The children of Moses Wheeler and Miriam Hawley as listed as follows:
- Elizabeth Wheeler, born 1 Aug 1642 at New Haven, Connecticut. She married (1st) Samuel Blakeman, and (2nd) Jacob Walker. With her second husband, she was the grandmother of Gen. David Wooster (1711-1777), hero of the American Revolution at the battle of Ridgefield, Connecticut.
- Miriam, born 28 Mar 1647 at New Haven, Connecticut and died 1693. She married James Blakeman, and was the maternal ancestor of the Blakeman or Blackman families in the towns of Huntington, Monroe and Newtown, Connecticut.
- Samuel, born 28 Apr 1649 at Stratford, Connecticut. On 29 May 1678, he married Elizabeth Harris, and he died in 1699, leaving no children.
- Moses, born 5 Jul 1651 and died 30 Jan 1725, both at Stratford, Connecticut.. He inherited the ferry from his father, together with the homestead. He removed the stone house, which his father built and replaced it with a wooden house, which was standing until 12 May 1891, when it was burned down. He was a farmer, as well as ferryman. He died 30 Jan 1724 and is buried beside his father, with a similar headstone, evidently from the same place. The inscription says: Here Lays The Body of Mr. Moses Wheeler Who Departed This Life Jan. The 30th. 1724, in The 74th. Year of His Age. He was one of the wealthy men of Stratford, as his estate is inventoried at £1,463-5-6. He bequeathed to his wife five pounds above their marriage agreement; to his son James £40; also to his sons Nathan and Robert and his daughter and to his grandchildren. His son Elnathan was made his executor, and he left to him all his lands, with the ferry, and all movable goods and personal estate. On 20 Oct 1674, he married Sarah, daughter of Caleb Nicholls. Children: Moses, Caleb, Sarah, Nathan or Elnathan, Samuel, James, Robert and Elizabeth.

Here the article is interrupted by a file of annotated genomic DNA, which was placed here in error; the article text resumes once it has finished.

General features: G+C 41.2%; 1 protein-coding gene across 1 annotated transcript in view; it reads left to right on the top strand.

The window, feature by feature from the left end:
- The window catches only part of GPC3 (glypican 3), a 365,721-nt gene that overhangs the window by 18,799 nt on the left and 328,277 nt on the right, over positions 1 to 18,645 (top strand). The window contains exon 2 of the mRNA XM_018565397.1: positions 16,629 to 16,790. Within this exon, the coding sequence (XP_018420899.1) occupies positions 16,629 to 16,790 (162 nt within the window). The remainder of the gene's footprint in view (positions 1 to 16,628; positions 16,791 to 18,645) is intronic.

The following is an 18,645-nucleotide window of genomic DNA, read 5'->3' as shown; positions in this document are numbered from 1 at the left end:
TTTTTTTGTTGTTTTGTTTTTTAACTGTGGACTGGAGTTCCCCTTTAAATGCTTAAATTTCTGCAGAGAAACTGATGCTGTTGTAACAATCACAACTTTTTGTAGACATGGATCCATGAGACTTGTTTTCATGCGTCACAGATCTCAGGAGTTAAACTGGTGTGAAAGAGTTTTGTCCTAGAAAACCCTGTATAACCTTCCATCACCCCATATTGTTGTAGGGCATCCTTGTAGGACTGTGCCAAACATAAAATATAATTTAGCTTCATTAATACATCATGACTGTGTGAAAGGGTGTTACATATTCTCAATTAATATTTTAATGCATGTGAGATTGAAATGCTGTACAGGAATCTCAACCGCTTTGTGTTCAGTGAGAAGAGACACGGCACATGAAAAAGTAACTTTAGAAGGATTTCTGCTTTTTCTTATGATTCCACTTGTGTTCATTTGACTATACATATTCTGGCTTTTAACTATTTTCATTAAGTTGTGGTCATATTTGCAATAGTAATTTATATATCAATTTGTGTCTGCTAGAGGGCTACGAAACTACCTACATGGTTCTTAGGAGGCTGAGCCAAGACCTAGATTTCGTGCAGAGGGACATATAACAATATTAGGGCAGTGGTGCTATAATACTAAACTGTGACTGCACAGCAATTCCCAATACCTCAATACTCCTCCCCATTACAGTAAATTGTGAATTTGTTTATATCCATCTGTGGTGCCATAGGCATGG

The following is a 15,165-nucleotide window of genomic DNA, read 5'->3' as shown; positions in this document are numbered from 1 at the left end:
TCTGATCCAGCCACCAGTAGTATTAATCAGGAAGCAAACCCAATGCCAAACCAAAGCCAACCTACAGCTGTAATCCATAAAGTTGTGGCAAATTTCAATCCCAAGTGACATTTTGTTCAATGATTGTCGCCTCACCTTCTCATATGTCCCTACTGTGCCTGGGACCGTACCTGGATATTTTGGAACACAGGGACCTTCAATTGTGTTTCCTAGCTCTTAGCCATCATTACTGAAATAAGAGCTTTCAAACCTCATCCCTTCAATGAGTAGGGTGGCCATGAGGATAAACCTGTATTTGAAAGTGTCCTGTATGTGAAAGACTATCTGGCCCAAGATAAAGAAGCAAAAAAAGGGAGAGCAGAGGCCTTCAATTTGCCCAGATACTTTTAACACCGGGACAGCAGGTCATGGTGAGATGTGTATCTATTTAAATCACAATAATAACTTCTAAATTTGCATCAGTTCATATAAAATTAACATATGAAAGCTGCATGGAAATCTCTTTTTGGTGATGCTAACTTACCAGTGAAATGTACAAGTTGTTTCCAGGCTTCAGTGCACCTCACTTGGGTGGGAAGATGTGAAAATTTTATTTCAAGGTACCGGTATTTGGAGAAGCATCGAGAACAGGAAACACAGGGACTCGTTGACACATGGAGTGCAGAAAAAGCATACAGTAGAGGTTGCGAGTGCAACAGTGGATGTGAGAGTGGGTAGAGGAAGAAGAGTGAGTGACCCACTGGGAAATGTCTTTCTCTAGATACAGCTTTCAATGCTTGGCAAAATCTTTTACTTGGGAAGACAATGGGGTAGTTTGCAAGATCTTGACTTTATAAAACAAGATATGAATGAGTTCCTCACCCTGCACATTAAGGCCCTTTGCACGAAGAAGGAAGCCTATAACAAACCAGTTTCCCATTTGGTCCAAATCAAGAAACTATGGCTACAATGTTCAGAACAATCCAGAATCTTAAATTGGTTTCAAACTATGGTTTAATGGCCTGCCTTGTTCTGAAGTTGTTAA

- Mary, born 13 Sep 1655 at Stratford, Connecticut and died 17 Aug 1747 at Wallingford, Connecticut. She married (1st) Samuel Fairchild, and (2nd) Benjamin Beach.
- Joanna, born 5 Mar 1659 at Stratford and died in 1694, unmarried.
In 1660, Elizabeth Wheeler married Samuel Blakeman (son of Adam Blakeman and Jane), who was probably born before 1635 in England and died 27 Mar 1668. Adam Blakeman’s wife, Jane, was a sister of Moses Wheeler, which would make Elizabeth Wheeler and Samuel Blakeman first cousins. Samuel Blakeman was only 48 years of age at the time of his death. After he died, Elizabeth married Jacob Walker, a lawyer, in 1670. Jacob (born 1644 at Boston, Massachusetts) was the son of Robert Walker of Boston and brother of the Rev. Zachariah Walker, pastor of the Second Congregational Church in Stratford, and which removed to Woodbury.
The children of Elizabeth Wheeler and Samuel Blakeman are listed as follows:
- Son, born 1661
- Abigail, born 11 Dec 1663 and died 30 Mar 1719
- Adam, born 14 Sep 1665 and died young.
- Johanna Blakeman, born 1667 at Stratford, Connecticut and died in Newark, New Jersey in 1729.
The lineage of Elizabeth Wheeler and Samuel Blakeman is continued under the heading of Adam Blakeman (1598-1665).
 Atwater, Edward E. (ed.). History of the City of New Haven to the Present Time, by an Association of Writers (New York: W. W. Munsell & Co.) 1887, p. 11.
 Joseph Hawley (1603-1690), my 10th g-grandfather, discussed under his own heading.
 Hawley, Elias Sill. The Hawley Record (Buffalo, New York: Press of E H Hutchinson & Co.) 1890.
 Rev. Adam Blakeman (1598-1665), my 9th g-grandfather, discussed under his own heading.
 My 8th g-grandfather, discussed under the heading of Rev. Adam Blakeman (1598-1665).